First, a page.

439 F2d 804 Monroe v. County Board of Education of Madison County Tennessee
439 F.2d 804
Brenda K. MONROE et al., Plaintiffs-Appellees,
COUNTY BOARD OF EDUCATION OF MADISON COUNTY, TENNESSEE, et
United States Court of Appeals, Sixth Circuit.
March 15, 1971.
Jack Manhein, Sr., Jackson, Tenn., for appellants.
Sylvia Drew, New York City (Avon N. Williams, Jr., Nashville, Tenn., Jack Greenberg, James M. Nabrit, III, Norman Chachkin, New York, City, on the brief), for appellees.
Before PHILLIPS, Chief Judge, and EDWARDS and PECK, Circuit Judges.
This case originated in 1963 as a companion case to Monroe v. Board of Commissioners of the City of Jackson, Tennessee, in which the plaintiffs sought the elimination of the dual segregated school systems in Madison County, Tennessee, and the City of Jackson, Tennessee, respectively. Only the relevant parts of the complex procedural history of this case will be set forth here since it is more fully described in the prior reported opinions in this and the companion case.1
The present proceedings began in August, 1968, upon the plaintiffs-appellees' motion for further relief following the Supreme Court's decision in Monroe v. Board of Commissioners of the City of Jackson, Tennessee, 391 U.S. 450, 88 S.Ct. 1700 (1968), holding that the free transfer provisions of the prior court-approved desegregation plans were constitutionally impermissible. In response to that motion, the District Court, on May 7, 1969, ordered the Madison County Board of Education to submit by January 1, 1970, a new desegregation plan for the 1970-71 school year based on the assignment of students by unitary geographic zones. On December 16, 1969, the District Court amended its order in light of the Supreme Court's decisions in Alexander v. Holmes County Board of Education, 396 U.S. 19, 90 S.Ct. 29, 24 L.Ed.2d 19 (1969), and Carter v. West Feliciana Parish School Board, 396 U.S. 290, 90 S.Ct. 608, 24 L.Ed.2d 477 (1969), to require implementation of the geographic zone assignments by February 1, 1970. The District Court further ordered the Board to seek the assistance of the Department of Health Education and Welfare in the formulation of such plans.
On January 2, 1970, the Board filed its plan of geographic zone assignments, and on January 15, 1970, the Department of Health, Education and Welfare filed a proposed plan of assignment based on slightly different geographic zones. Following a hearing on the two proposals, the District Court generally approved the Board's zones. However, with respect to five of the fourteen zones within the county, the District Court ordered slight modifications in the zone boundary lines in accordance with the Department of Health, Education and Welfare proposals. As so modified the zoning plan is now in effect, resulting in the bussing of approximately 125 students to schools other than those to which they would have been assigned under the Board's plan. The sole issue on appeal is whether the District Court abused its discretion in ordering the five relatively minor zone modifications suggested by the Department of Health, Education and Welfare.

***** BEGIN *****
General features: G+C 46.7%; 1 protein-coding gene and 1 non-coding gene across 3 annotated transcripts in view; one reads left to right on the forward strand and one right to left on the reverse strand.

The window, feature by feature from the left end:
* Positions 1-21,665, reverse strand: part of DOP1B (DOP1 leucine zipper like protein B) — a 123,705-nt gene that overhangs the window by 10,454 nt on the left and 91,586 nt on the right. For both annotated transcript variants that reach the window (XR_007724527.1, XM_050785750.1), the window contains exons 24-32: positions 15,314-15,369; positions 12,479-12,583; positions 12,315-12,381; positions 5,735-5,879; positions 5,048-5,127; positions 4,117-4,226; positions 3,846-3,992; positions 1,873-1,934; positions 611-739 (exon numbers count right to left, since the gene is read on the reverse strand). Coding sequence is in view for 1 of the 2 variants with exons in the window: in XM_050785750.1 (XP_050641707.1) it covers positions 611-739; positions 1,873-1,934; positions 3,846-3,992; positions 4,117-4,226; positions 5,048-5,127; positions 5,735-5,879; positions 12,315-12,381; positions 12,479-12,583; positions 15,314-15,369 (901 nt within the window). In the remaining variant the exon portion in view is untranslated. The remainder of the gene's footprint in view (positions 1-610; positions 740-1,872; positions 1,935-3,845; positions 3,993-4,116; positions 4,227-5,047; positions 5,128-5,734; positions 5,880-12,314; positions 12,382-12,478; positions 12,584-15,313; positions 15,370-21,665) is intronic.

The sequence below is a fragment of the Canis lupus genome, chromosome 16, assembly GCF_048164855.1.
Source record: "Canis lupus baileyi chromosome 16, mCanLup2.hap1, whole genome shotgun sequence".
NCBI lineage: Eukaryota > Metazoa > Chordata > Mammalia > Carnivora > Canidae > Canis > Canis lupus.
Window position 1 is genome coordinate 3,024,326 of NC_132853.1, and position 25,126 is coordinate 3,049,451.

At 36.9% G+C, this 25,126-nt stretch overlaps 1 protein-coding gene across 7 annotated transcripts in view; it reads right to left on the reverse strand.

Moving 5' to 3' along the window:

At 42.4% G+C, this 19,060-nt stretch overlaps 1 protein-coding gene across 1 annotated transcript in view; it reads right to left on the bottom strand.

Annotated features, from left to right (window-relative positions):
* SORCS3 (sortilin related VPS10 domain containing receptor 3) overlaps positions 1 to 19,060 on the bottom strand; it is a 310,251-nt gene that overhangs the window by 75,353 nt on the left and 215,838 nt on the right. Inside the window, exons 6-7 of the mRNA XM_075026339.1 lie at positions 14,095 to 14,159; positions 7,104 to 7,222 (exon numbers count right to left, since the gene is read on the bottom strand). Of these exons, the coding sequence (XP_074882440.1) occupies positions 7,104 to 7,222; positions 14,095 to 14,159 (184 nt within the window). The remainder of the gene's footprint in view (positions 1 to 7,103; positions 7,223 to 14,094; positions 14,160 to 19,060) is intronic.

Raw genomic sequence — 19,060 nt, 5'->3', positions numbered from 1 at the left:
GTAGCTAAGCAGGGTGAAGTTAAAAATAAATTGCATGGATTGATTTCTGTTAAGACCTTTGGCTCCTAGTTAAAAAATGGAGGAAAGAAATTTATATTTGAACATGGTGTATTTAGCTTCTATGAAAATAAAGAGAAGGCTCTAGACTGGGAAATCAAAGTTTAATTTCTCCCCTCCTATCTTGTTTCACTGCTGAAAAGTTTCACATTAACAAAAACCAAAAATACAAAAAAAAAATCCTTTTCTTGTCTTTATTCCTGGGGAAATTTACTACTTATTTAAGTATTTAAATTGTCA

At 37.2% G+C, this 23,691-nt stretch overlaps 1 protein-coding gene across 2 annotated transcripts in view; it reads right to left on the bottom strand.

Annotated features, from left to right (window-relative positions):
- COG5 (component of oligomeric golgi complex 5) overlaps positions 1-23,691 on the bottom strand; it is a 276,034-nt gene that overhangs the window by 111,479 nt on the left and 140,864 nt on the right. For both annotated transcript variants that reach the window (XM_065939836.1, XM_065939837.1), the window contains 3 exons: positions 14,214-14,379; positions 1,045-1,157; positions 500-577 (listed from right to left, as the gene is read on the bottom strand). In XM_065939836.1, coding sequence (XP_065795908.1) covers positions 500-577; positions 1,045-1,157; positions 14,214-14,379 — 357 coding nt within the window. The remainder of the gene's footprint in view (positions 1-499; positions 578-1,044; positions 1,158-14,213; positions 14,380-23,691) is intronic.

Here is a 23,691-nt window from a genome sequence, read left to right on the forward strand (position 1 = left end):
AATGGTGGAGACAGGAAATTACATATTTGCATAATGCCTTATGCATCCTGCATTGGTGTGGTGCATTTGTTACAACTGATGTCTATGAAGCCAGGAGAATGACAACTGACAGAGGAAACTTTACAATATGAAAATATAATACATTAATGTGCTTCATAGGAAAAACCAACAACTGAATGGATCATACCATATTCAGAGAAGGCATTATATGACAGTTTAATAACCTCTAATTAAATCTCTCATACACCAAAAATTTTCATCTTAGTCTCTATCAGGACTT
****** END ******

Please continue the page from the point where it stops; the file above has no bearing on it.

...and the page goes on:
A similar question of attendance zone modifications designed to achieve greater desegregation was involved in this Court's most recent decision in the companion case, monroe v. Board of Commissioners of the City of Jackson, Tennessee, 427 F.2d 1005 (6th Cir. 1970). In discussing that question the Court stated:
'We must begin with the fundamental principle that where the state has historically operated a dual, segregated school system, the local school boards are now charged with an affirmative duty to take whatever steps might be necessary to eliminate segregation by race and convert to a unitary school system. Green v. County School Board, 391 U.S. 430 (88 S.Ct. 1689, 20 L.Ed.2d 716) (1968); Raney v. Board of Education, 391 U.S. 443, (88 S.Ct. 1697, 20 L.Ed.2d 727) (1968); Monroe v. Board of Commissioners, 391 U.S. 450 (88 S.Ct. 1700, 20 L.Ed.2d 733) (1968). The basic test of the acceptability of a plan is whether it 'promises realistically to work, and promises realistically to work now.' Green v. County School Board, supra, at 439, 88 S.Ct. at 1694.
'The District Court, in examining the record before it, has apparently determined that revision of the attendance zones is necessary to insure the Board's compliance with its affirmative duty to disestablish segregation with a plan which 'promises realistically to work now.' * * * The absence of a finding that the present zones were racially gerrymandered or that the Board acted in bad faith (does not) preclude the District Court from ordering this remedial relief. Green v. County School Board, supra, at 439, (88 S.Ct. 1689); Jackson v. Marvell School District No. 22, 416 F.2d 380, 385 (8th Cir. 1969); Henry v. Clarksdale Municipal Separate School District, 409 F.2d 682, 684 (5th Cir.), cert. denied, 396 U.S. 940 (90 S.Ct. 375, 24 L.Ed.2d 242) (1969).' Monroe v. Board of Commissioners of the City of Jackson, Tennessee, supra, at 1008-1009.
The above quoted language has equal application to the present case. Accordingly, we hold that the District Judge acted well within his discretion in ordering the Board to seek the assistance of the Department of Health, Education and Welfare and in adopting that agency's suggested zone revisions which it found necessary to insure the Board's compliance with its affirmative duty to disestablish segregation.
The judgment of the District Court is affirmed.
See Monroe v. Board of Commissioners of the City of Jackson, Tennessee, 229 F.Supp. 580 (W.D.Tenn.1964); Monroe v. Board of Education, Madison County, Tennessee, 269 F.Supp. 758 (W.D.Tenn.1965), aff'd in part, vacated and remanded in part sub nom. Monroe v. Board of Commissioners of the City of Jackson, Tennessee, 380 F.2d 955 (6th Cir. 1967), vacated and remanded in part, 391 U.S. 450, 88 S.Ct. 1700, 20 L.Ed.2d 733 (1968)